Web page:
Forage focus: ‘Savage’ crops of beet pulled in Co. Kildare
Roger Perry was harvesting beet last week. The tillage farmer and contractor is based between Killcullen and Athy in Co. Kildare.
The contractor once pulled 700ac of beet – it was 30% of his total workload. However, the number of acres his business sows and harvests at the moment is significantly less.
The Kildare-based contractor also ploughs; sows and harvests cereals; sows beet and grass seeds; and spreads bulk fertiliser.
AgriLand caught up with him last week in Kilmead, not too far from his own farm, where he was harvesting beet.
“I’d say we’ve 60ac pulled so far this year and we’ve another 60ac to pull,” he explained.
“We’ll be another two weeks at it hopefully. It’s all around this area. We’re happy enough with how it’s going.
The weather has been good and we got a good bit of the awkward work done, so it’s straightforward work from now on.
“This field was opened and we stopped when the rain came. We were able to come back the next day. It’s a very dry field.”
Beet is yielding very well this year and the quality is good. The fact that crops are being pulled in good conditions is an advantage.
“There are savage crops of beet this year. It’s yielding well. It’s doing 35t/ac plus.
“It’s all fodder beet that we’re pulling, different varieties, and they are all big crops. It’s becoming plentiful and farmers have extra beet,” he said.
“Any farmer that’s feeding cattle sows it for themselves for feeding; they’re selling the surplus. There’s not too many who sow it to sell.
We don’t wash any beet – we harvest it. One farmer that we work for mixes it with maize in the pit. It’s a great way of keeping beet.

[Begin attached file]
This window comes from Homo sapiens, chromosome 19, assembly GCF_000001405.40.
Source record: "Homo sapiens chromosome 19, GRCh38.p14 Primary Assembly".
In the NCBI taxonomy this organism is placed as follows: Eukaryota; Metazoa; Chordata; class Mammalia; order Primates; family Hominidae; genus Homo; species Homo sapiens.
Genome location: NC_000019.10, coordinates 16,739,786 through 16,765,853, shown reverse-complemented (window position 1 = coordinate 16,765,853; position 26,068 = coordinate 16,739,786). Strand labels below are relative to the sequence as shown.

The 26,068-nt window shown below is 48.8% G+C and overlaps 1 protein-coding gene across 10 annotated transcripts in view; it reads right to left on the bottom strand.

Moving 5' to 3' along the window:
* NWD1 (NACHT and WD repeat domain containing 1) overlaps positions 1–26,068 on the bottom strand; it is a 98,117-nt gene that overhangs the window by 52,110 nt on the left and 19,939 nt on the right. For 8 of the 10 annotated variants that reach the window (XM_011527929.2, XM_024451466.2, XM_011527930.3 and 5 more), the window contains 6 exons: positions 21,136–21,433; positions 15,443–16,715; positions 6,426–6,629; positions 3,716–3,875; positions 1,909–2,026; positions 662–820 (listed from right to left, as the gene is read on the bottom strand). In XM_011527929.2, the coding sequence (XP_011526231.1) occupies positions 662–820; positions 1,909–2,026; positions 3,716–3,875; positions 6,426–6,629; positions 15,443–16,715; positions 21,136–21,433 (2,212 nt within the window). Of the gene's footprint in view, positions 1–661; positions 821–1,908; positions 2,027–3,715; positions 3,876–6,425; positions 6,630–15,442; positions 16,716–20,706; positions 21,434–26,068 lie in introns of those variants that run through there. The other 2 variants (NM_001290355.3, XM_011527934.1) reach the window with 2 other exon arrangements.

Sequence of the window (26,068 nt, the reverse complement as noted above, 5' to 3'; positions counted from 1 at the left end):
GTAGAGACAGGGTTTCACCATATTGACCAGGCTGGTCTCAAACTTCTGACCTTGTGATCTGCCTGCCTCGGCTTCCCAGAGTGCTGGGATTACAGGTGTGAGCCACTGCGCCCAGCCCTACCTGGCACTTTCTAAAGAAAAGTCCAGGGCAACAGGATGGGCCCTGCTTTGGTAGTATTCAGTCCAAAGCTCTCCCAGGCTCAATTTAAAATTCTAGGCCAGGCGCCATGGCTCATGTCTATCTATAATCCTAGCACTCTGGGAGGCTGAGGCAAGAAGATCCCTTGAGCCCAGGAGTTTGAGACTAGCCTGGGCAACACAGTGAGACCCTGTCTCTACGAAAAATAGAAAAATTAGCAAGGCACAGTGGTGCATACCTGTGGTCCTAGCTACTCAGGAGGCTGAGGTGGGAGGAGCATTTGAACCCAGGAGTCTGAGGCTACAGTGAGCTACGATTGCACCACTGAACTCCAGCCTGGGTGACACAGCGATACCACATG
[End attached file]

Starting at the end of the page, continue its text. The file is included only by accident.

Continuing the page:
Beet in Ireland
Perry didn’t want to be negative but he thinks it would be very difficult to restart the sugar beet industry in Ireland. According to the contractor, too much investment would be required – especially in machinery.
I don’t think the sugar industry will come back. The last time that we had a sugar beet campaign in Ireland was in 2005. At the time, diesel was 30c/L and fertiliser was €200/t.
“It was 30% of our work at one stage – between sowing and harvesting. But life moves on. There is life after beet. I don’t think that it will come back. I’m not being negative.
“I think that dairying has taken a big chunk of tillage land and I don’t think people will go back to it. It’s not feasible. Where is the machinery going to come from?”
Perry sold his beet harvester after the last beet campaign in 2005 and bought his Armer Salmon harvester.
“We were working Thyregod beet harvesters and then, when the beet went, we got rid of them and I bought the Armer Salmon in later years.
“I had customers that I was sowing beet for and then I had to get someone else to harvest it. The harvester came up, so I bought it when I knew what I was doing.
“If the sugar industry came back, the machine we’re using is too antiquated for harvesting sugar beet. Farmers aren’t going to buy machines – they are too dear.
“It’s over €100,000 to buy a decent harvester. I can’t see people investing in it. Plus dairying is after taking a big chunk of tillage land as well.
“That machine there isn’t going to harvest beet to keep a plant going. It’s too old fashioned; it’s too time consuming,” he concluded.
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